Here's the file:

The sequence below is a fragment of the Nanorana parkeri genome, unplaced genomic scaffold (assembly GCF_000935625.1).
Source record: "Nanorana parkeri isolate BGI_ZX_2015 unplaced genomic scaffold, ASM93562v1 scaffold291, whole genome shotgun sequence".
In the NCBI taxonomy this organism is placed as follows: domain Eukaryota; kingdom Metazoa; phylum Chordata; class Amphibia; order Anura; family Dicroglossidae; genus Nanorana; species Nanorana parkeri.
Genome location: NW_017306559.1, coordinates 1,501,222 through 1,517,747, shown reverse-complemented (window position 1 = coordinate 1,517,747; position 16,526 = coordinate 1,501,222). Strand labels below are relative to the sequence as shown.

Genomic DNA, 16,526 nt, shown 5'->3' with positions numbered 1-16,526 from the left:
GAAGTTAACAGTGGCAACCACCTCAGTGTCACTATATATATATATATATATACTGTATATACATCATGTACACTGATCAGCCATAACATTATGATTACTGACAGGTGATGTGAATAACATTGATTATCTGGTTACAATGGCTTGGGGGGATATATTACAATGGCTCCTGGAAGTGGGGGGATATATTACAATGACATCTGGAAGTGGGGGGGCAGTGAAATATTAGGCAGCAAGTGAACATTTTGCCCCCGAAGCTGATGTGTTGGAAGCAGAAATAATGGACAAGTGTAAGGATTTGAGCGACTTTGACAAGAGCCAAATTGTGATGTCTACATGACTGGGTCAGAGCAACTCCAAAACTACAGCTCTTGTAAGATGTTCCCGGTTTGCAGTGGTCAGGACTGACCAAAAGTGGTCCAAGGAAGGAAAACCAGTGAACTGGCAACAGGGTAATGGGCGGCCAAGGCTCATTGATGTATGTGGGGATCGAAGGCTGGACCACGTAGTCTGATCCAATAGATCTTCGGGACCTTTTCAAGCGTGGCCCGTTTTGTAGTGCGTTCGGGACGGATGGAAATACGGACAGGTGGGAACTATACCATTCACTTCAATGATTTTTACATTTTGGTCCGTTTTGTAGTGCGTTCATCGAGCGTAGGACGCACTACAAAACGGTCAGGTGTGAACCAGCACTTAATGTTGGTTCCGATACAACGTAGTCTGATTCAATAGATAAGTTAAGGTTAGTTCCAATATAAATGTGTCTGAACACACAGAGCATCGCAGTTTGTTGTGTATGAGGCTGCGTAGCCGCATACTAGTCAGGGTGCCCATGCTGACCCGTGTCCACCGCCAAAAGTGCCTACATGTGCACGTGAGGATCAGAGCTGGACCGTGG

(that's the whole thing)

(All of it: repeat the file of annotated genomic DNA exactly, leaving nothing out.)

The sequence below is a fragment of the Nanorana parkeri genome, unplaced genomic scaffold (assembly GCF_000935625.1).
Source record: "Nanorana parkeri isolate BGI_ZX_2015 unplaced genomic scaffold, ASM93562v1 scaffold291, whole genome shotgun sequence".
In the NCBI taxonomy this organism is placed as follows: domain Eukaryota; kingdom Metazoa; phylum Chordata; class Amphibia; order Anura; family Dicroglossidae; genus Nanorana; species Nanorana parkeri.
Genome location: NW_017306559.1, coordinates 1,501,222 through 1,517,747, shown reverse-complemented (window position 1 = coordinate 1,517,747; position 16,526 = coordinate 1,501,222). Strand labels below are relative to the sequence as shown.

Genomic DNA, 16,526 nt, shown 5'->3' with positions numbered 1-16,526 from the left:
GAAGTTAACAGTGGCAACCACCTCAGTGTCACTATATATATATATATATATACTGTATATACATCATGTACACTGATCAGCCATAACATTATGATTACTGACAGGTGATGTGAATAACATTGATTATCTGGTTACAATGGCTTGGGGGGATATATTACAATGGCTCCTGGAAGTGGGGGGATATATTACAATGACATCTGGAAGTGGGGGGGCAGTGAAATATTAGGCAGCAAGTGAACATTTTGCCCCCGAAGCTGATGTGTTGGAAGCAGAAATAATGGACAAGTGTAAGGATTTGAGCGACTTTGACAAGAGCCAAATTGTGATGTCTACATGACTGGGTCAGAGCAACTCCAAAACTACAGCTCTTGTAAGATGTTCCCGGTTTGCAGTGGTCAGGACTGACCAAAAGTGGTCCAAGGAAGGAAAACCAGTGAACTGGCAACAGGGTAATGGGCGGCCAAGGCTCATTGATGTATGTGGGGATCGAAGGCTGGACCACGTAGTCTGATCCAATAGATCTTCGGGACCTTTTCAAGCGTGGCCCGTTTTGTAGTGCGTTCGGGACGGATGGAAATACGGACAGGTGGGAACTATACCATTCACTTCAATGATTTTTACATTTTGGTCCGTTTTGTAGTGCGTTCATCGAGCGTAGGACGCACTACAAAACGGTCAGGTGTGAACCAGCACTTAATGTTGGTTCCGATACAACGTAGTCTGATTCAATAGATAAGTTAAGGTTAGTTCCAATATAAATGTGTCTGAACACACAGAGCATCGCAGTTTGTTGTGTATGAGGCTGCGTAGCCGCATACTAGTCAGGGTGCCCATGCTGACCCGTGTCCACCGCCAAAAGTGCCTACATGTGCACGTGAGGATCAGAGCTGGACCGTGG